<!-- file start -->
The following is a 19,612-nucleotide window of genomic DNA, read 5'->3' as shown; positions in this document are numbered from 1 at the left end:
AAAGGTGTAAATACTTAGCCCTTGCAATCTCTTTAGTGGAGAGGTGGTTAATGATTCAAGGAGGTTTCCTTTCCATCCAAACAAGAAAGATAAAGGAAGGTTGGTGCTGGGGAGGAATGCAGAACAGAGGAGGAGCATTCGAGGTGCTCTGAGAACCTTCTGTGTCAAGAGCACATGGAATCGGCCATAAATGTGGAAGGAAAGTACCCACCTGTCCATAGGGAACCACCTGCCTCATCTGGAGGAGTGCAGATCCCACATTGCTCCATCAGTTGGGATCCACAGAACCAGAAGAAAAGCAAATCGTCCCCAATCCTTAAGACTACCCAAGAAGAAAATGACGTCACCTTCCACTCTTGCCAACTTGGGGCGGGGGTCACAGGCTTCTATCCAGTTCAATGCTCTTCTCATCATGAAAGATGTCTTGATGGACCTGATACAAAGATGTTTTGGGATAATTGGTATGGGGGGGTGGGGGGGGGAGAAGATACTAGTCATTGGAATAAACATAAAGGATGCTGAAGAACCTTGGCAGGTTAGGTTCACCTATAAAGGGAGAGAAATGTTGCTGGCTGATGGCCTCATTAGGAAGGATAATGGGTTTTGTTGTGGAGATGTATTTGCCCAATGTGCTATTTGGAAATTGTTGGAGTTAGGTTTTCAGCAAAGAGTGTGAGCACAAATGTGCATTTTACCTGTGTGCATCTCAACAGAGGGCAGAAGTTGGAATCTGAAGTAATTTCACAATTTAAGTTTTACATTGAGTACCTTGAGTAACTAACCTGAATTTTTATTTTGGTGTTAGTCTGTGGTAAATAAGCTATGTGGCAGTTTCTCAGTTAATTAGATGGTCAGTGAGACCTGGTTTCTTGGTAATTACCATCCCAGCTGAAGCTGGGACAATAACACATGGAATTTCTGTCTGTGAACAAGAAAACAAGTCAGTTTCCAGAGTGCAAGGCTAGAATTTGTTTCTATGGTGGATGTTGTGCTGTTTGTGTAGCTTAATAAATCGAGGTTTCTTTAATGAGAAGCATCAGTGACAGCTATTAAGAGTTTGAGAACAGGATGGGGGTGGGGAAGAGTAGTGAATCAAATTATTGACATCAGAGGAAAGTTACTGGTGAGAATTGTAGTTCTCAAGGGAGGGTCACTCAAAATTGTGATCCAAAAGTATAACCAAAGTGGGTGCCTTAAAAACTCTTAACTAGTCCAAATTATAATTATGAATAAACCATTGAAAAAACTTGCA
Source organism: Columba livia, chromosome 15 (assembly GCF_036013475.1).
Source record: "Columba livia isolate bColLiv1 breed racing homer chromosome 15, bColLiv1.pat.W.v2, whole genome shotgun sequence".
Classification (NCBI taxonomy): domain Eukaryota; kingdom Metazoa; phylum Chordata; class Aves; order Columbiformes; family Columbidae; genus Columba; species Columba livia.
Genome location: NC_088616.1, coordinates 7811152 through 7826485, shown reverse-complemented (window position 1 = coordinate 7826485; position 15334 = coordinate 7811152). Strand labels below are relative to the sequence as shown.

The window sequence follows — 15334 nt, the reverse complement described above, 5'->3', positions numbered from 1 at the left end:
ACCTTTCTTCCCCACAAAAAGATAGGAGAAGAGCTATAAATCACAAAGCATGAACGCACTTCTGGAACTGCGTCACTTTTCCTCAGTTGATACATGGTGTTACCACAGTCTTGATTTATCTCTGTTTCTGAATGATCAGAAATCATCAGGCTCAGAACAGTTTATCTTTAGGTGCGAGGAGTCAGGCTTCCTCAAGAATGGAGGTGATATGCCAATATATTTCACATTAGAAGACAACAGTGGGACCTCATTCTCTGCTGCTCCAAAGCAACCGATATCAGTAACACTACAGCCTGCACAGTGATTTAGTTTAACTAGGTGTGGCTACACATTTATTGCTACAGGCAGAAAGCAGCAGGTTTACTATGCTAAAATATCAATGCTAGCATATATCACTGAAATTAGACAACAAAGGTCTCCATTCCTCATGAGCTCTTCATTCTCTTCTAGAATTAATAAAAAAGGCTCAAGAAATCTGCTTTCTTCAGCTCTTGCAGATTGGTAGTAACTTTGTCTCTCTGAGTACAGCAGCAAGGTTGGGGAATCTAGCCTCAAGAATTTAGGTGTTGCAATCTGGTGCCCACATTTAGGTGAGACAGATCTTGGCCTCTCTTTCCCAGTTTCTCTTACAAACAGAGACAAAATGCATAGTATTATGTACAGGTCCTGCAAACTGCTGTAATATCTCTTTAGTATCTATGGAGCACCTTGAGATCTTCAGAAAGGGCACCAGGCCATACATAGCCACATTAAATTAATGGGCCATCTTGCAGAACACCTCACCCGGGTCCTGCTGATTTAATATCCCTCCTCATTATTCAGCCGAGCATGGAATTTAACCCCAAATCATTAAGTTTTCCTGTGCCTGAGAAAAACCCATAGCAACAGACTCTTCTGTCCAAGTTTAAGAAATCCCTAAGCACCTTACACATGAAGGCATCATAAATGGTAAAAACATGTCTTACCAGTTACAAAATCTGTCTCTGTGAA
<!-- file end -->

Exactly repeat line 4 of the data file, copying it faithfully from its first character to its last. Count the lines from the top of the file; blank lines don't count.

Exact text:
Source record: "Columba livia isolate bColLiv1 breed racing homer chromosome 15, bColLiv1.pat.W.v2, whole genome shotgun sequence".